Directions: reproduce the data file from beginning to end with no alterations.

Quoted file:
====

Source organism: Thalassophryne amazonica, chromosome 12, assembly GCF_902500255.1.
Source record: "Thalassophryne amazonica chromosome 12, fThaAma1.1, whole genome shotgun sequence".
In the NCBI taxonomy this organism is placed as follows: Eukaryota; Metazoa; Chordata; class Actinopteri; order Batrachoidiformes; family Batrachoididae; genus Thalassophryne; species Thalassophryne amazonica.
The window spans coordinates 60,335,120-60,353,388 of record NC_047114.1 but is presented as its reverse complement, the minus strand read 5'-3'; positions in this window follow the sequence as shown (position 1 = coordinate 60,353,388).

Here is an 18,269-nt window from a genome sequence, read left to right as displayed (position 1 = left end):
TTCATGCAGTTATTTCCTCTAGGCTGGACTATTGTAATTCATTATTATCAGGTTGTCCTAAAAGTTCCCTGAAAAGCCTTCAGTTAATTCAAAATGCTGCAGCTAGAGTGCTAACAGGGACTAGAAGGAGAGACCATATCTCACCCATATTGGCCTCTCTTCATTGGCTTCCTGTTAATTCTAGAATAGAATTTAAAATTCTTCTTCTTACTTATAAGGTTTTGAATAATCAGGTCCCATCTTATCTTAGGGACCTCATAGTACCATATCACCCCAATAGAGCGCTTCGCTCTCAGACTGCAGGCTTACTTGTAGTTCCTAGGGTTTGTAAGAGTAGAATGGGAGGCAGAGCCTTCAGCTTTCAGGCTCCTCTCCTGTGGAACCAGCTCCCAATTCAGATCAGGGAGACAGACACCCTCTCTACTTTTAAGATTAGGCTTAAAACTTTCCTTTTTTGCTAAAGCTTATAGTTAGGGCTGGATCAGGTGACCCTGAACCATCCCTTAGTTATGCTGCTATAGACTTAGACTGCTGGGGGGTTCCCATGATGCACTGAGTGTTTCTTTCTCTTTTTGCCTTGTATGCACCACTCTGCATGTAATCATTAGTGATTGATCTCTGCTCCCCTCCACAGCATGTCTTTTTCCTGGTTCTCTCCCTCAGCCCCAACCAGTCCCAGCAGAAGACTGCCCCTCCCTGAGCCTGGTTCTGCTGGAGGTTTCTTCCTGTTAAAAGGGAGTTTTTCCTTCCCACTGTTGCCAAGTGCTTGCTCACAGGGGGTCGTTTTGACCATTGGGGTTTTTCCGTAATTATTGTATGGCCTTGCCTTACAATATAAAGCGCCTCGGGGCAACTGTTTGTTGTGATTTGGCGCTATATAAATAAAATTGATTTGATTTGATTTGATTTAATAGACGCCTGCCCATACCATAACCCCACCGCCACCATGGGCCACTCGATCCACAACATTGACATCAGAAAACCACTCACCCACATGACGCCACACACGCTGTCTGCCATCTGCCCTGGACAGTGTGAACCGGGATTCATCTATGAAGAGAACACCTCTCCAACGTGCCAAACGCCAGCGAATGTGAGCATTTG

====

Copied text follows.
Source organism: Thalassophryne amazonica, chromosome 12, assembly GCF_902500255.1.
Source record: "Thalassophryne amazonica chromosome 12, fThaAma1.1, whole genome shotgun sequence".
In the NCBI taxonomy this organism is placed as follows: Eukaryota; Metazoa; Chordata; class Actinopteri; order Batrachoidiformes; family Batrachoididae; genus Thalassophryne; species Thalassophryne amazonica.
The window spans coordinates 60,335,120-60,353,388 of record NC_047114.1 but is presented as its reverse complement, the minus strand read 5'-3'; positions in this window follow the sequence as shown (position 1 = coordinate 60,353,388).

Here is an 18,269-nt window from a genome sequence, read left to right as displayed (position 1 = left end):
TTCATGCAGTTATTTCCTCTAGGCTGGACTATTGTAATTCATTATTATCAGGTTGTCCTAAAAGTTCCCTGAAAAGCCTTCAGTTAATTCAAAATGCTGCAGCTAGAGTGCTAACAGGGACTAGAAGGAGAGACCATATCTCACCCATATTGGCCTCTCTTCATTGGCTTCCTGTTAATTCTAGAATAGAATTTAAAATTCTTCTTCTTACTTATAAGGTTTTGAATAATCAGGTCCCATCTTATCTTAGGGACCTCATAGTACCATATCACCCCAATAGAGCGCTTCGCTCTCAGACTGCAGGCTTACTTGTAGTTCCTAGGGTTTGTAAGAGTAGAATGGGAGGCAGAGCCTTCAGCTTTCAGGCTCCTCTCCTGTGGAACCAGCTCCCAATTCAGATCAGGGAGACAGACACCCTCTCTACTTTTAAGATTAGGCTTAAAACTTTCCTTTTTTGCTAAAGCTTATAGTTAGGGCTGGATCAGGTGACCCTGAACCATCCCTTAGTTATGCTGCTATAGACTTAGACTGCTGGGGGGTTCCCATGATGCACTGAGTGTTTCTTTCTCTTTTTGCCTTGTATGCACCACTCTGCATGTAATCATTAGTGATTGATCTCTGCTCCCCTCCACAGCATGTCTTTTTCCTGGTTCTCTCCCTCAGCCCCAACCAGTCCCAGCAGAAGACTGCCCCTCCCTGAGCCTGGTTCTGCTGGAGGTTTCTTCCTGTTAAAAGGGAGTTTTTCCTTCCCACTGTTGCCAAGTGCTTGCTCACAGGGGGTCGTTTTGACCATTGGGGTTTTTCCGTAATTATTGTATGGCCTTGCCTTACAATATAAAGCGCCTCGGGGCAACTGTTTGTTGTGATTTGGCGCTATATAAATAAAATTGATTTGATTTGATTTGATTTAATAGACGCCTGCCCATACCATAACCCCACCGCCACCATGGGCCACTCGATCCACAACATTGACATCAGAAAACCACTCACCCACATGACGCCACACACGCTGTCTGCCATCTGCCCTGGACAGTGTGAACCGGGATTCATCTATGAAGAGAACACCTCTCCAACGTGCCAAACGCCAGCGAATGTGAGCATTTG